California Trip Part One: Yosemite

Half Dome

We officially began our summer this year with a trip to California, partly to celebrate my recent college graduation, partly to see our good friends Seth and Laura in San Francisco, and partly because we both needed a vacation. We spent the first part of our trip at Yosemite National Park, which has to be the most beautiful place I’ve ever seen. Being a fan of Ansel Adams et al, I’ve been looking at pictures of Yosemite for years…but pictures just don’t do the place justice. You can’t truly appreciate the place until you’re standing there.

Three Brothers

We spent two days at Yosemite, driving from San Francisco Friday night and returning Sunday evening. Our cabin in Coulterville was a scenic hour drive from the park itself, with plenty of great overlooks en route to keep us entertained. We drove through the Stanislaus National Forest (The Forest of Many Uses, or so the signs exclaimed), climbing from the Chaparral* of the foothills to the rich evergreen forests of the National Park itself, then back down again on Sunday. Much of the trip looked like something out of an old Western movie. I was really fascinated by the multitude of geography and climate we experienced, being accustomed to the rather predictable terrain and weather of Oklahoma. Nothing reminds me just how ugly Oklahoma can be like a trip to pretty much anywhere else. And speaking of things from Oklahoma, our good friends Seth and Laura were along for the ride, and graciously provided us with lodging for our week in San Francisco–and unlike many other things from Oklahoma, they’re not ugly at all! We couldn’t have asked for better travelling companions, and unless I’m mistaken, they had an awesome time (photographic proof on Laura’s flickr). They also love squirrels, as evidenced by the following photograph.

Laura and Seth (with critters)

All in all, our trip to Yosemite was an astounding success. We were able to see a lot in the two days we were there–Yosemite Valley, two amazing waterfalls (Yosemite Falls and Bridal Veil Falls), giant Sequoias, and Glacier Point (where both the scenic shots in this post were taken), not to mention bears, lizards, chipmunks, all sorts of birds, and of course squirrels. I think a person could spend a year in Yosemite without growing tired of it, so two days was hardly even enough to whet my appetite. Needless to say, we’ll be back someday.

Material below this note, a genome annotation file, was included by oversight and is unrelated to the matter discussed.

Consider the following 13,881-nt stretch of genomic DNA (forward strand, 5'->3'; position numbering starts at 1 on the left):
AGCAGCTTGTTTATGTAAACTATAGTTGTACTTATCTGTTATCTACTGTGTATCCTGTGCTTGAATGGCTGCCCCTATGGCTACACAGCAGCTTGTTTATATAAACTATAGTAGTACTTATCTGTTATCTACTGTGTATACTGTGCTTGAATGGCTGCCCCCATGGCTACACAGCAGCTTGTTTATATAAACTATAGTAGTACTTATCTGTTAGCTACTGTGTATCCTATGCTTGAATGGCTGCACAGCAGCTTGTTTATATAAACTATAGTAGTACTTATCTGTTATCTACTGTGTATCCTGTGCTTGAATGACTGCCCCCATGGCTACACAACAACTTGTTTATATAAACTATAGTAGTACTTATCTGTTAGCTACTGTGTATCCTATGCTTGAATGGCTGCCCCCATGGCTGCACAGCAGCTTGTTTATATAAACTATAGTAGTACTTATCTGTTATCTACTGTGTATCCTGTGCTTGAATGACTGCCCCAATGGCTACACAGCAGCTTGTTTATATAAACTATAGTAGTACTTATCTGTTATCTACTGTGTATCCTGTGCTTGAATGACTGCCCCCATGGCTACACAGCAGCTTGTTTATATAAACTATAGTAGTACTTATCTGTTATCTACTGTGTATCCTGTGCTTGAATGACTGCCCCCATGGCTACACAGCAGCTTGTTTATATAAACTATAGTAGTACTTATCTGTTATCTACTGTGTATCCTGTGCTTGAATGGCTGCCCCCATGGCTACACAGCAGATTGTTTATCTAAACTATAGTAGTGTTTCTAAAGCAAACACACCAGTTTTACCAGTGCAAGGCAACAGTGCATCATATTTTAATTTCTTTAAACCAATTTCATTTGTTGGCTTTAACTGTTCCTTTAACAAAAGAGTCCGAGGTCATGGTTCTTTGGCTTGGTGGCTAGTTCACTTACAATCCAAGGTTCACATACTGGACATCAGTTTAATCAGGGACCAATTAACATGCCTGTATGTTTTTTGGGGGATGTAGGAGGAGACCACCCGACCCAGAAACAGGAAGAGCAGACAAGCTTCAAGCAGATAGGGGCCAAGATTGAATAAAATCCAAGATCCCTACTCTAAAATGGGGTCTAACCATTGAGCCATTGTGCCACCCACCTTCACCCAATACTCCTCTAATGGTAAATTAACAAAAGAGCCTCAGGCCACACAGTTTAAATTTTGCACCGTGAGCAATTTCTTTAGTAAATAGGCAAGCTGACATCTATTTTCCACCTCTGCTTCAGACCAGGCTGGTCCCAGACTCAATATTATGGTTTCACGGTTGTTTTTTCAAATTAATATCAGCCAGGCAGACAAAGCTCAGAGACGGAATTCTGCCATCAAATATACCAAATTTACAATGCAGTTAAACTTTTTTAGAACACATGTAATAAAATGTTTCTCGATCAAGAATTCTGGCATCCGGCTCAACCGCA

Both scenic shots in this post were taken with a medium-format Mamiya RB67, which got me the special pat-down treatment at the airport when they saw it in my carry-on…but here I am. For more shots from our Yosemite trip, check out my Yosemite set on flickr, which will be continually updated as I get stuff edited.

* I had to do a lot of research to find the name for this type of terrain/ecosystem. It’s really captivating, and I wish I’d pulled off to get some pictures of it. As the wikipedia article states, it seems that without roads it would be almost impassible by humans. It’s a really interesting terrain.

This Looks Vaguely Familiar


I’m not much of a blogger, though it’s not for lack of trying. First it was Xanga, then Livejournal, WordPress, and even my own personal site (which was really more of a design experiment, and which still exists here, for  purely aesthetic and nostalgic purposes). I always started so well, with so many thought-out posts and big dreams of readership and editorial quality, but always ended the same: a slow fade-out which ended with a “sorry I haven’t put anything up in a while” post…and then obscurity. They’re all still out there, as far as I know, but I don’t want to dig them up. They’re dead for a reason: They didn’t work. But it’s never too late to try again, right? So I’m going to. I have always felt as though I’m the kind of person who has quite a lot to say once I get a mind to, so let’s just hang on and see how that goes.